Coalescence will be experienced “visually and physically”
Central Bedfordshire Council’s (CBC) Local Plan is currently at the public hearing stage of its examination. These hearings are to be held over five weeks between 21 May and 26 July 2019.
The Marston Valley development was discussed on Hearing Day 7 (13 June 2019).
This site was submitted for consideration through CBC’s ‘Call for Sites’ in April 2016. It is for approximately 5000 dwellings, up to 40 hectares of employment land and the associated infrastructure.
CBC says that is satisfied that this scheme can deliver a “comprehensive, strategic development that is sympathetic to the character of the Marston Vale“. Also, that it will also deliver the “necessary services and facilities to support both new and existing communities“.
It adds that it will have sufficient green infrastructure to ensure that appropriate separation will be achieved between the new development and existing settlements in the Marston Vale.
Those against the proposed development say that it is not possible for the proposal to have the appropriate separation.
Rob Booth, from the Lidlington Action Group, told the Inspector, Matthew Birkinshaw, that the site is on the floor of the Vale and that Lidlington rises up 90 m to the top of Greensand Ridge. He said:
“The site is visible from every road that goes to and from Lidlington, and from multiple points within the village.”
Mr Booth went on to say that the distance between the existing villages of Lidlington and Marston Moretaine is just 0.9 miles:
“So in practice you could drive from Lidlington through the new villages to Marston in less than a mile.
“Coalescence will be experienced visually, physically, and in terms of activity.
“This begs the question whether the scale of the allocation is supportable on this site or whether it should be reduced to something that indeed can protect the identity of existing settlements.”
Marston Valley scheme is “landscape led”
Mr Birkinshaw asked CBC if it was confident that separation between the villages, including a sense of separation from elevated areas, could be achieved. A CBC spokesperson said:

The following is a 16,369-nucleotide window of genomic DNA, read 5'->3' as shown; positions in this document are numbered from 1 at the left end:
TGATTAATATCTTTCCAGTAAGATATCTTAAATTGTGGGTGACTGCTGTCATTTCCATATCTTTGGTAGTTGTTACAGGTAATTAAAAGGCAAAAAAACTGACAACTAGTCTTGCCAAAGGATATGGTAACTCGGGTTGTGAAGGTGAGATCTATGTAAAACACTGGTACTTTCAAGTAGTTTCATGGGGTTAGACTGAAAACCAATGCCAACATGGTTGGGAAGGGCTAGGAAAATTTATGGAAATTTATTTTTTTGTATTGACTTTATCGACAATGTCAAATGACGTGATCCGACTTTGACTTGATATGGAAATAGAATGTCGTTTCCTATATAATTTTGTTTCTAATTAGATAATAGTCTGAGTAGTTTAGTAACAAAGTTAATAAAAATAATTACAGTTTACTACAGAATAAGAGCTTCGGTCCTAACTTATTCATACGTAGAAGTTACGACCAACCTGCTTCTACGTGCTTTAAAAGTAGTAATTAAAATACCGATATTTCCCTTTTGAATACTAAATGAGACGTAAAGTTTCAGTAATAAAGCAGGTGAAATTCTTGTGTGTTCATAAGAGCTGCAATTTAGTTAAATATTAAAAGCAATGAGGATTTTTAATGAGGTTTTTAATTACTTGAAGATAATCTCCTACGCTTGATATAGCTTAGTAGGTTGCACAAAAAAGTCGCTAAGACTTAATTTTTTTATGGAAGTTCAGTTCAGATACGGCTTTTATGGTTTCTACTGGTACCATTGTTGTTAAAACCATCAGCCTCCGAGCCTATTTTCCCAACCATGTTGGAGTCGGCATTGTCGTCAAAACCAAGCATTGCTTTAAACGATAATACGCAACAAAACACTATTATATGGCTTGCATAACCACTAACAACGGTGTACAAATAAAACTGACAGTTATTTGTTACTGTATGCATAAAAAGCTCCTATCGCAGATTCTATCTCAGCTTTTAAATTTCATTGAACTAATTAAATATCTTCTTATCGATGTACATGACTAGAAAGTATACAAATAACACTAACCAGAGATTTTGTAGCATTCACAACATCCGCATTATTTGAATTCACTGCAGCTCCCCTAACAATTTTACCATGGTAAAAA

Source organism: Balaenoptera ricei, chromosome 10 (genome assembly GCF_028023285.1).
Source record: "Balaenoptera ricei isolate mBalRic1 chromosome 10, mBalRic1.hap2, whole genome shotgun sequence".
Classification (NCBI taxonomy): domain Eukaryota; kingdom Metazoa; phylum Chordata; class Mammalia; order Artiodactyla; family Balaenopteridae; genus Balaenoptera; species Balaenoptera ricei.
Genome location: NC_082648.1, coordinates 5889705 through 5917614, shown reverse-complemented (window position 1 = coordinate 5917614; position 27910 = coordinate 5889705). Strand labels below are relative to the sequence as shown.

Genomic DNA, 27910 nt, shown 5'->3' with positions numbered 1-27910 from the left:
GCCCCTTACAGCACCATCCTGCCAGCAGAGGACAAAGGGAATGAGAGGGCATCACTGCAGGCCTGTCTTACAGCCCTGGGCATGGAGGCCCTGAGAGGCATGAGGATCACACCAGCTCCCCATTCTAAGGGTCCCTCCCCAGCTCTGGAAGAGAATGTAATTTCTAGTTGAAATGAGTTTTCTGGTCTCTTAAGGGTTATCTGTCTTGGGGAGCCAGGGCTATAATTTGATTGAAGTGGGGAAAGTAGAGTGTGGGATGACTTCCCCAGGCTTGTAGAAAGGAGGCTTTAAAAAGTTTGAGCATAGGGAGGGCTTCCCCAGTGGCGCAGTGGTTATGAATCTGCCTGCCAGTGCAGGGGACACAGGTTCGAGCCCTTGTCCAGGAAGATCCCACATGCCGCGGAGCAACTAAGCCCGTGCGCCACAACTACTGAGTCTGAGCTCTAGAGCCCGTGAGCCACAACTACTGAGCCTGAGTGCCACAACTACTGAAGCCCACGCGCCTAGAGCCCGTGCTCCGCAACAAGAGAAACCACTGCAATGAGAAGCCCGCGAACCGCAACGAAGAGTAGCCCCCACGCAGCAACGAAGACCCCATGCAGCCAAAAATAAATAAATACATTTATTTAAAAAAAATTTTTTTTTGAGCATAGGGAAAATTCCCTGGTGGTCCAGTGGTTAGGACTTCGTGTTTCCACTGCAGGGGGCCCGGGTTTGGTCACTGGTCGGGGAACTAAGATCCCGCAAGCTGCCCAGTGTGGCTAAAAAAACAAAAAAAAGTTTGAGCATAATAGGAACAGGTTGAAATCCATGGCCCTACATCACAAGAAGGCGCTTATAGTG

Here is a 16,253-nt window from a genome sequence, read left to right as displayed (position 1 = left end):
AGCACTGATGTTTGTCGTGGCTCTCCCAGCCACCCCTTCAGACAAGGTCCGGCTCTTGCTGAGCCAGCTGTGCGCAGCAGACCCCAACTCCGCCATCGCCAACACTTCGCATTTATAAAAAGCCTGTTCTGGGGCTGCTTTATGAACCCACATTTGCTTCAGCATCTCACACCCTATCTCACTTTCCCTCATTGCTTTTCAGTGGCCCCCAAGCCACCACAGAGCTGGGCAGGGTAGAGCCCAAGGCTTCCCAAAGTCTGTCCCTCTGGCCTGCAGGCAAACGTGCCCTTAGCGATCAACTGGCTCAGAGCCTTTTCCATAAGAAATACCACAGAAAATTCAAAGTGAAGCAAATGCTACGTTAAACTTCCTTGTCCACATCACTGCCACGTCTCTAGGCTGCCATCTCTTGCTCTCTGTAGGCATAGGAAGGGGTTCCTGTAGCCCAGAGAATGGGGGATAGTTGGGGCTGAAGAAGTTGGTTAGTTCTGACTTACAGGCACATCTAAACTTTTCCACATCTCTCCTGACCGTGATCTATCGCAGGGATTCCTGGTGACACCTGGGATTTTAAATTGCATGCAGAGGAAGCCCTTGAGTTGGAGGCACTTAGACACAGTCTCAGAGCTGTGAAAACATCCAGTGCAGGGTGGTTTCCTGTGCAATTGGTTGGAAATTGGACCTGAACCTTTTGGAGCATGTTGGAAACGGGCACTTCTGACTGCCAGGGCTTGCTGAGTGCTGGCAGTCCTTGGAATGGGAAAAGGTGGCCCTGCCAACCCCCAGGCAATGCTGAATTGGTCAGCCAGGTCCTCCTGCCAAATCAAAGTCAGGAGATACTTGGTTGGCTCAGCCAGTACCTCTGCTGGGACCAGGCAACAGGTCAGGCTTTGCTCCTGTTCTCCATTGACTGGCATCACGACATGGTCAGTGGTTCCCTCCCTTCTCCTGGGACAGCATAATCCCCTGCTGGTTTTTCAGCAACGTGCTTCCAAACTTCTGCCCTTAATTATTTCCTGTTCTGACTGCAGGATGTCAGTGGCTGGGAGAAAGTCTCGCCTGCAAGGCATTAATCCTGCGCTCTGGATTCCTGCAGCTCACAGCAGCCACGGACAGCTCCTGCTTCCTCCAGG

“The scheme is very much landscape led with the provision of the landscaping between the villages does help to break that up the area.
“This site is currently subject to an outline planning application which was submitted in May 2018.
“There has been some comprehensive and quite extensive master planning work which has demonstrated that these series of villages can be delivered and that separation can be provided between existing settlements and the new villagers.”
Lidlington Action Group said that this is an area where villages are separated by miles and not by landscaping. It also said that CBC seems to be relying on a submitted planning application to develop the issues in more detail:
“The contention is that the soundness of this plan is that the level of detail should be within the plan itself so the residents of the area know exactly what is proposed.
“The National Planning Policy Framework is quite clear. Planmakers and decision makers should have clarity about what is being put forward.
“We have an alternative approach, which we consider could be a minor modification to the plan, to allocate this number of Dwellings between Bedford and the M1, but not in this way.”
PCllr Jean Peall, from Lidlington Parish Council, said that if the plan goes ahead then the small village of Lidlington will be lost.
“It [the plan] will destroy a historical village, its heritage and its scenery.”
The Examination Hearing Programme is to run over five weeks:
21-24 May 2019 – Week 1 hearing sessions
11-14 June 2019 – Week 2 hearing sessions
18-21 June 2019 – Week 3 hearing sessions
16-19 July 2019 – Week 4 hearing sessions
23-26 July 2019 – Week 5 hearing sessions
A date for the final ruling has not been set.
Visit the CBC website for more information on the Independent Examination of the Central Bedfordshire Local Plan.